Deep-sea conservation needed now, researchers say

Nautilus Minerals plans to extract gold, copper and zinc from the sea floor near Papua New Guinea.  Photo credit: Nautilus Minerals

Nautilus Minerals plans to extract gold, copper and zinc from the sea floor near Papua New Guinea.
Photo credit: Nautilus Minerals

A remotely operated underwater vehicle (ROV) samples ore from the Bismarck Sea near Papua New Guinea.  Credit: Nautilus Minerals
A remotely operated underwater vehicle (ROV) samples ore from the Bismarck Sea near Papua New Guinea.
Credit: Nautilus Minerals

As pressure mounts to extract minerals from the deep sea, a growing group of scientists is calling attention to the gap between mining momentum and scientific know-how.

Dozens of mining projects have been proposed, but the regulatory and scientific framework to evaluate these projects is still preliminary, said Cindy Van Dover, a deep-sea biologist at Duke University. She spoke Sunday at a panel discussion on deep-sea resource challenges at the annual meeting of the American Association for the Advancement of Science in Chicago.

“We can’t fix the deep sea if we mess it up, so we need to act quickly. We need to act wisely,” Van Dover said. “The most effective time to do environmental management is before mining begins.”

Numerous factors are contributing to the pending boom, said Lisa Levin, an oceanographer at the Scripps Institution of Oceanography who also spoke Sunday.

Increasing demand for phosphate-based fertilizers has spurred exploration of deposits near Namibia and Mexico. Manufacters of electronics and hybrid-vehicle batteries need new supplies of minerals including zinc, manganese, cobalt and lanthanum.

In addition, advances in mining techniques have increased the profitability of deep-sea projects, Levin said.  “Unfortunately, our knowledge of deep-sea ecosystems and biodiversity hasn’t kept up with the growth of human activities.”

The deep sea isn’t a complete mystery, but research has been hampered by cost and technological challenges, the researchers said Sunday.  They highlighted several underwater communities that are vulnerable to human disturbances including seamounts, or underwater mountains, that support fish populations and slow-growing cold-water coral reefs. In addition, manganese nodules—hard clumps of iron and manganese hydroxides—take millennia to develop.        The effects of climate change, such as increased acidification, could make deep-sea ecosystems more vulnerable.

Seafloor restoration is in its infancy, however, wrote Van Dover and colleagues in a February review in Marine Policy. The study highlighted an effort to restore the Darwin Mounds, a cold-water coral reef off the coast of Scotland hurt by recent bottom trawling.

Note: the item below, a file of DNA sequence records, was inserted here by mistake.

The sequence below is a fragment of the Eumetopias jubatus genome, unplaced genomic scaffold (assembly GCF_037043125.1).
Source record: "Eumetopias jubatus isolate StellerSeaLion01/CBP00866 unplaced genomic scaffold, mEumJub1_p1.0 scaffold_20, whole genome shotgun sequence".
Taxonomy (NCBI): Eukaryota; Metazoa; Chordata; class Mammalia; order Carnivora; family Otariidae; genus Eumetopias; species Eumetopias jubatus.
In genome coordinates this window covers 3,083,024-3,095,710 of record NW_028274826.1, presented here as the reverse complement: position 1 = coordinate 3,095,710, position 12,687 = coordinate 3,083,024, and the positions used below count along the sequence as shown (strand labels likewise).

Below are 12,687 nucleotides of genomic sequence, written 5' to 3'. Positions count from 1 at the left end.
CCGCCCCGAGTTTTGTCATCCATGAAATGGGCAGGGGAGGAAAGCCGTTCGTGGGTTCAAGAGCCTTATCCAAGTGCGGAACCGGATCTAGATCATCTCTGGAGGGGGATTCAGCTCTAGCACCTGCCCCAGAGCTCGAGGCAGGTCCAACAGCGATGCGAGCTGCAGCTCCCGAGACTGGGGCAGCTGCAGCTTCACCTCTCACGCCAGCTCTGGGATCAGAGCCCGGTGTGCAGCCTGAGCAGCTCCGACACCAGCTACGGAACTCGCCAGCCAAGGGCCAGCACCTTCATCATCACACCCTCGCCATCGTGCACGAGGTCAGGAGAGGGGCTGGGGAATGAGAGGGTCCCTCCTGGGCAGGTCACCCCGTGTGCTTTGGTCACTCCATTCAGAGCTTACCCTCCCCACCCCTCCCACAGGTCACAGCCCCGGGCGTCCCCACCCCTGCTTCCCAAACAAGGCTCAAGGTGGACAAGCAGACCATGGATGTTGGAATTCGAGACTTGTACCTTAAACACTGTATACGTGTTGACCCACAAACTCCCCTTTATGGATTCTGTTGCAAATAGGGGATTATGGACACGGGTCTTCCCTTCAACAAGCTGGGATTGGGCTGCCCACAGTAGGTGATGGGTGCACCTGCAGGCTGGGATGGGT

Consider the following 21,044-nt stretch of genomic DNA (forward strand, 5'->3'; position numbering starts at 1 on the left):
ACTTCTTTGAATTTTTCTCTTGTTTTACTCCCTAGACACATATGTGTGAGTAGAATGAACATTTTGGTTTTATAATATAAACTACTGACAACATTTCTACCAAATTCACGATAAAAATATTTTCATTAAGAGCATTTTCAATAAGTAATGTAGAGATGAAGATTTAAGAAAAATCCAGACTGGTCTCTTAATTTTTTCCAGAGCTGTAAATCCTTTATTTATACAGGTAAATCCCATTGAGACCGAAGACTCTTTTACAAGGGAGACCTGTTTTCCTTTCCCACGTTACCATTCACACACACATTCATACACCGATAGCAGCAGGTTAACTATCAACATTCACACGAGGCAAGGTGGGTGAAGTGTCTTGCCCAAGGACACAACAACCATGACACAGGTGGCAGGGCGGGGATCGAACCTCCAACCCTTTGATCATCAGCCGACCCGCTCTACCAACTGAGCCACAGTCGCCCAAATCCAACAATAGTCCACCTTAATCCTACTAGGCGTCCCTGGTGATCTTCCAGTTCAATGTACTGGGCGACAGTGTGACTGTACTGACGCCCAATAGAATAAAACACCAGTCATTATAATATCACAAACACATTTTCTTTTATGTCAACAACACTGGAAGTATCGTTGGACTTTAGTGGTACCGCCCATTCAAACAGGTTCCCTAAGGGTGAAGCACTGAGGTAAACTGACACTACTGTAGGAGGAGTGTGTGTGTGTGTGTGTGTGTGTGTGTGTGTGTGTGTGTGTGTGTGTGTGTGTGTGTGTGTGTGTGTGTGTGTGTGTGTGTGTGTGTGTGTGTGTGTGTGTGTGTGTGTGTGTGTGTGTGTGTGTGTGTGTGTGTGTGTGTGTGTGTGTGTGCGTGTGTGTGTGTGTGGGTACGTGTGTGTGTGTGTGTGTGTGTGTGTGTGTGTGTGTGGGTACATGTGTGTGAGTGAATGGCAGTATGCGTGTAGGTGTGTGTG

Scientists and policymakers need to pick up the pace, a team of leading scholars wrote in a Jan. 23 Nature commentary. By 2015, the United Nations should either create a new body to protect oceanic ecosystems or expand the authority of the International Seabed Authority, they said. The ISA, created in 2004 and based in Jamaica, only regulates the sea floor in international waters, but to shore.

Ecosystems within national waters—generally less than 200 miles from shore—are also at risk, particularly in less developed countries such as Fiji, said Linwood Pendleton, a Duke economist and co-author of the commentary who also attended the meeting.

And although mining is particularly problematic, other activities such as deep-sea trawling, dumping of industrial or chemical waste and even scientific research can damage the delicate ecosystems, the researchers said.

A jumble of national and international agencies and agreements governs other sectors such as fishing and shipping.

Therefore, comprehensive, enforceable regulations are needed to protect entire ecosystems from all potential threats, the researchers said Sunday.

In particular, researchers need to develop a set of principles to pit the economic value of a proposed project against its environmental cost and consider potential mitigation measures, similar to current land-based environmental reviews, according to Pendleton.

“If we are going to extract these minerals, how are we going to do it with the least damage to the environment,” Levin said.

Any thorough analysis must also pin a value on environmental goods such as fish nursery habitat and carbon sequestration, she said.

The first major mining project may be near Papua New Guinea, although it is currently on hold. Since 1997, Toronto-based Nautilus Minerals has been exploring the region’s deep-sea sulfide deposits and is planning to begin extracting copper, gold and zinc, according to Samantha Smith, a spokesperson for Nautilus Minerals who also attended the conference.

 

 

 

 

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